Banking on Calderdale - a Halifax Courier campaign

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As more branches are set to close, the Courier launches an in-depth campaign looking at the banking crisis in Calderdale and asking what can be done to halt the decline amid growing fears some parts of the borough are becoming 'ghost towns'.

For many people their cheque book is collecting dust as the switch to mobile and online banking continues apace.

The falling number of branch visitors has led to a rise in bank closures across the country, leaving those without internet access or those who would prefer face-to-face consultations behind.

Elland, Sowerby Bridge and, from next year, Hebden Bridge: three towns with rich histories left without a single bank.

These changes in banking habits have led to fears some areas will become ghost towns.

Councillor Barry Collins, deputy leader of Calderdale Council, recognises the challenge of keeping a balance between new and old in our towns.

“In the past banks and building societies were absolutely key parts of the kind of civic identity. Instead what we have now is large and imposing buildings standing empty.

“The banks have a role to play - they have a community responsibility as well as a business responsibility.

“We cannot turn our backs on the modern world but at the same time we have to make sure our people can live their lives effectively.”

1944 banks and building societies have closed nationwide since 2015.

At the start of 2018 Lloyds revealed plans to close 49 branches between July and October this year, while RBS said that it would close 162 branches across England and Wales.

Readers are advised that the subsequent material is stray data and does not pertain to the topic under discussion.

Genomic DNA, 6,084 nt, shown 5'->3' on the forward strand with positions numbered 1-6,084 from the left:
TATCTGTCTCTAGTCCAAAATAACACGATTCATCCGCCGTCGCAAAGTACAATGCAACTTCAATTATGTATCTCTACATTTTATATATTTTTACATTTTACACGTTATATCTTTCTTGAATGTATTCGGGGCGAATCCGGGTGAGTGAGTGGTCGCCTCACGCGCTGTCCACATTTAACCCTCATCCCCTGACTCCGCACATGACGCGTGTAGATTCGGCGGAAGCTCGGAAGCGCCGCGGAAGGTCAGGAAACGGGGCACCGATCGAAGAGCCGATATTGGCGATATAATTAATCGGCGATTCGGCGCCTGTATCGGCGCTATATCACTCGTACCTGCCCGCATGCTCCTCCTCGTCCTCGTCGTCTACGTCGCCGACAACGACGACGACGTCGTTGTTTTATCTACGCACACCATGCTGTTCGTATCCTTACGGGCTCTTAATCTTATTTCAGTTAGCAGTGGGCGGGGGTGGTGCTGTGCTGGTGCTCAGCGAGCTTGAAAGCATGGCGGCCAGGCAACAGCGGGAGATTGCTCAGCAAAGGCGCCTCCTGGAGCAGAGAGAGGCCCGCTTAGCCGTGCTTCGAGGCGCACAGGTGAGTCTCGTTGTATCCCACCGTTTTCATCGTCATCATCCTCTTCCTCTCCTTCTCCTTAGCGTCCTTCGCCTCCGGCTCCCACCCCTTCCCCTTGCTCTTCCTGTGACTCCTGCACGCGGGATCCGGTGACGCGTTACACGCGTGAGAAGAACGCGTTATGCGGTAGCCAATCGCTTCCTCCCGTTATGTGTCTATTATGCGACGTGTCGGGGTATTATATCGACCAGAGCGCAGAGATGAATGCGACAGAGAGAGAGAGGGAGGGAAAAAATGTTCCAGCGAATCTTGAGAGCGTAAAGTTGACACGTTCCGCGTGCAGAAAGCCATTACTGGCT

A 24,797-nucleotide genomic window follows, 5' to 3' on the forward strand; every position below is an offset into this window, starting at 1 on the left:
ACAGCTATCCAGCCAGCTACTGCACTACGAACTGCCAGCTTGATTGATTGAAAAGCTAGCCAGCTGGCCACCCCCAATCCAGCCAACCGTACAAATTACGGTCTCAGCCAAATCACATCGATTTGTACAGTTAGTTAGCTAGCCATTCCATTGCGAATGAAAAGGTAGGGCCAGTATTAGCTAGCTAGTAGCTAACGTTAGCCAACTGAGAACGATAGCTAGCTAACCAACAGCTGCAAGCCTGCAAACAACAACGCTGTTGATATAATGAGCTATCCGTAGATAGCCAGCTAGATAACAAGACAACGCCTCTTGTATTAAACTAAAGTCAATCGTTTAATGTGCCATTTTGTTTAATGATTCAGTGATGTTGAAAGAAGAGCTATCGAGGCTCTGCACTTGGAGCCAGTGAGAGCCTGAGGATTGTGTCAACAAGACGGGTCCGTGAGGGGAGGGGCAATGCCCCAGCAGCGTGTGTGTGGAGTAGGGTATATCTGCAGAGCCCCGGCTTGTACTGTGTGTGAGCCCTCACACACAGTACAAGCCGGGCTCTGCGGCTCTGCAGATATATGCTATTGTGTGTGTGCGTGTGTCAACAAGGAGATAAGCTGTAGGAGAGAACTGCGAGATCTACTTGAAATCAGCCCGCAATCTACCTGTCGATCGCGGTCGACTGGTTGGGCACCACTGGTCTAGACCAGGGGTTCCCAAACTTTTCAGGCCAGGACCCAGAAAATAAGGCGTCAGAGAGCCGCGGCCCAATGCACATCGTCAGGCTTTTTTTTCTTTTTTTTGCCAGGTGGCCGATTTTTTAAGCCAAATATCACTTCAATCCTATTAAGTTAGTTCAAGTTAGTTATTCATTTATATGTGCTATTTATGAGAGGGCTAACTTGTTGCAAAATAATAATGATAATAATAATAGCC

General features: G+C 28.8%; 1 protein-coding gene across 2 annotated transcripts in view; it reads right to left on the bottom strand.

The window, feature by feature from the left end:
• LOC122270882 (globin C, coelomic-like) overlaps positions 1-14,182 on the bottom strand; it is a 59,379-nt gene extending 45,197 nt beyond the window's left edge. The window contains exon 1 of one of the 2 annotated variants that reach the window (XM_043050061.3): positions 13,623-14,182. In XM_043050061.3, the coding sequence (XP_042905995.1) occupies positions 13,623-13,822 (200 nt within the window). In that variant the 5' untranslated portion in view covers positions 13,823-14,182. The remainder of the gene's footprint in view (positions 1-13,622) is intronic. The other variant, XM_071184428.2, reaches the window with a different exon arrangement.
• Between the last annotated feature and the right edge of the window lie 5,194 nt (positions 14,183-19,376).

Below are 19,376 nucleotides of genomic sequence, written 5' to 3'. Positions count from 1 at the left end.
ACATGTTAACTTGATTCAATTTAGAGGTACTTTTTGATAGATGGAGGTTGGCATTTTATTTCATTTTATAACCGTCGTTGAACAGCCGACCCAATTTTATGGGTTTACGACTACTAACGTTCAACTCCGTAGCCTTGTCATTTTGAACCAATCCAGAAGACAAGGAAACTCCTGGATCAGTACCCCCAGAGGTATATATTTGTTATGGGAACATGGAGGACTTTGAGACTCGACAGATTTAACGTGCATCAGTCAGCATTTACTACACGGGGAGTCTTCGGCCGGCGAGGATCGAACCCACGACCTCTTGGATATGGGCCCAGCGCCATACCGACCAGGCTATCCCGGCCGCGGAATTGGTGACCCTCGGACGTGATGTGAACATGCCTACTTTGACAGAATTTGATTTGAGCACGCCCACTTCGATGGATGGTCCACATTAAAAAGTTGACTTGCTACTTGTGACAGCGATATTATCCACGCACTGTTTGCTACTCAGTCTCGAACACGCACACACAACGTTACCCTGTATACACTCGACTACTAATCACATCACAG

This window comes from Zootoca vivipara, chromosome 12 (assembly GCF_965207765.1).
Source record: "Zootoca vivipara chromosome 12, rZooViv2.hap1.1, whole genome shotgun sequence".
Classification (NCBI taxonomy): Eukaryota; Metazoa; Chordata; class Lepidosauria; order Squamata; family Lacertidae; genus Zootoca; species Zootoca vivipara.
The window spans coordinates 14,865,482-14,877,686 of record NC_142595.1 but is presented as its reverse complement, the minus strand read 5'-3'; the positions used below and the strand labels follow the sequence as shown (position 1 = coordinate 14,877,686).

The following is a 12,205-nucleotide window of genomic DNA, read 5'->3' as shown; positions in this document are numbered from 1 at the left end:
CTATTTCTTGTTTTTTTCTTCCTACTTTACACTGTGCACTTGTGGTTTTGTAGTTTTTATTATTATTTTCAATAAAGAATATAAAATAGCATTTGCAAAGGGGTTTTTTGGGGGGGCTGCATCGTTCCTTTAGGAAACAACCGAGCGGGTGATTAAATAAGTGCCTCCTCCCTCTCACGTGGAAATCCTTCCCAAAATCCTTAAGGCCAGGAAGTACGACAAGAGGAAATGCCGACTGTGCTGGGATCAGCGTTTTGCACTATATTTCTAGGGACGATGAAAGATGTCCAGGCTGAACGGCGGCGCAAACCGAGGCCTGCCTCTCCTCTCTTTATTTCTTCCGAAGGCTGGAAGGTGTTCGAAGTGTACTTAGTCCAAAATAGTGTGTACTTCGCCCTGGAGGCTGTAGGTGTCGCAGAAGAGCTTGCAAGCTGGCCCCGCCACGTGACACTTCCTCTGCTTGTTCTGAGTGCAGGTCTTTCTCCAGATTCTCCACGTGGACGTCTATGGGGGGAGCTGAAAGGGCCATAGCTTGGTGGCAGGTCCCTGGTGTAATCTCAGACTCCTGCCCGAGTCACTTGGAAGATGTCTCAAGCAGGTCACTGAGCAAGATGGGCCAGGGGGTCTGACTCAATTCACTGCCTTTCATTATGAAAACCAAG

Halifax MP Holly Lynch said: “It is a real shame when you see these banks and quite often the cash machines that are with the banks start to be closed down by a big franchise.

Communities have been abandoned

Coun Collins said there is also a streetscape issue, urging banks to consider the effect shuttered up buildings can have on towns.

“These buildings have an effect on morale in the community.

“It does feel as though the communities themselves are abandoned. In fact our communities are the opposite of abandoned in Calderdale at the moment. There’s a huge amount of regeneration work going on.”

Tell us your story

Throughout September the Courier will be looking at the banking situation in Calderdale, speaking to customers, residents, politicians and the banks themselves.

Whatever your story, we’d like to hear from you. Share your views and experiences with Courier readers via emailing

Pick up this week's Courier when we explore how communities in Calderdale are dealing with bank closures with more reaction from councillors and campaigners about the ongoing situtation.